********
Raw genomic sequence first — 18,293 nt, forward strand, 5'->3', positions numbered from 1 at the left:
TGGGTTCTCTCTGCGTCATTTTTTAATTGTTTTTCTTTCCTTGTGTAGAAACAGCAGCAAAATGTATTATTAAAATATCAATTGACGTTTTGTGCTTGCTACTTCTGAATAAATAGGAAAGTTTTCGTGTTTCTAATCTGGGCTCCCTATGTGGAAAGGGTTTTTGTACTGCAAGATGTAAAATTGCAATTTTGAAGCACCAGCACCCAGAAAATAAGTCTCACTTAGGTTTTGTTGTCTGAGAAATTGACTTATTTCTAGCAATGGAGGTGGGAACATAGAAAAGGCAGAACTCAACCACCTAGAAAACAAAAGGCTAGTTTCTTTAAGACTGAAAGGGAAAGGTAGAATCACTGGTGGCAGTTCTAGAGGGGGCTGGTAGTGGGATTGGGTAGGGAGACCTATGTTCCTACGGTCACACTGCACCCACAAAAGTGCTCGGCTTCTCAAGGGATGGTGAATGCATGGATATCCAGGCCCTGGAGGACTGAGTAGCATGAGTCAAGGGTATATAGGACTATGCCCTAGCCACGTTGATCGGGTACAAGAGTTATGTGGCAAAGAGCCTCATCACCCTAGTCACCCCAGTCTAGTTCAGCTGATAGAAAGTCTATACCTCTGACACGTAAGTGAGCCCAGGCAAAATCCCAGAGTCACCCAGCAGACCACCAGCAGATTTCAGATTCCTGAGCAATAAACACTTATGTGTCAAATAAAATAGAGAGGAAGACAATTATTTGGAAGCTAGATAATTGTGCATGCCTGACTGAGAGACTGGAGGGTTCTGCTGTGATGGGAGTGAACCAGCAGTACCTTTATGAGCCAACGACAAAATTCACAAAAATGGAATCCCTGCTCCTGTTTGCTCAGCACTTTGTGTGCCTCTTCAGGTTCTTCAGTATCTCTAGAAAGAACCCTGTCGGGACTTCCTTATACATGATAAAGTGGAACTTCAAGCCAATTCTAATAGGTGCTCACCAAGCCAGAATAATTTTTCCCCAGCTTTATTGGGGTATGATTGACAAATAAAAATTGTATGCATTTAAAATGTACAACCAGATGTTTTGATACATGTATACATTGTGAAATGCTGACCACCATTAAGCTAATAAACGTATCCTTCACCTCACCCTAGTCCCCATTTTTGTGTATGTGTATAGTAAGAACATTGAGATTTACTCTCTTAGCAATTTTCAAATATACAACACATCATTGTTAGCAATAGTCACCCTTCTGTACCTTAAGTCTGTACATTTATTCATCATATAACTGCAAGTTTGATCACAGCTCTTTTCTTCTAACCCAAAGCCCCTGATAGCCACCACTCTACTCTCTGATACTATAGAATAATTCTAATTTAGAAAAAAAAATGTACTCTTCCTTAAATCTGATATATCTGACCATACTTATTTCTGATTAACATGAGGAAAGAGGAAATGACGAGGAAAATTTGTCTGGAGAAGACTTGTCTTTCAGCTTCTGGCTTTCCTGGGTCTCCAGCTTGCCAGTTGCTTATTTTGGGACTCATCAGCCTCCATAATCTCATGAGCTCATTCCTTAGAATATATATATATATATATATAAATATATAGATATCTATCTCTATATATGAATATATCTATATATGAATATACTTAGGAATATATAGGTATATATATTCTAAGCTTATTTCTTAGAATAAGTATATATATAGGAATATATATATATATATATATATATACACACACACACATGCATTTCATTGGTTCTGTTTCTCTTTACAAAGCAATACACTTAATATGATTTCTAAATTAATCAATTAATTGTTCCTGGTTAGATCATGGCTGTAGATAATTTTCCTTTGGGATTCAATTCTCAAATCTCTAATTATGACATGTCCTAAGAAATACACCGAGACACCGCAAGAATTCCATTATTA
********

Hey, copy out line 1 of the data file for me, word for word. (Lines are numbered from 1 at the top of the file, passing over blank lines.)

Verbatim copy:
Raw genomic sequence first — 18,293 nt, forward strand, 5'->3', positions numbered from 1 at the left: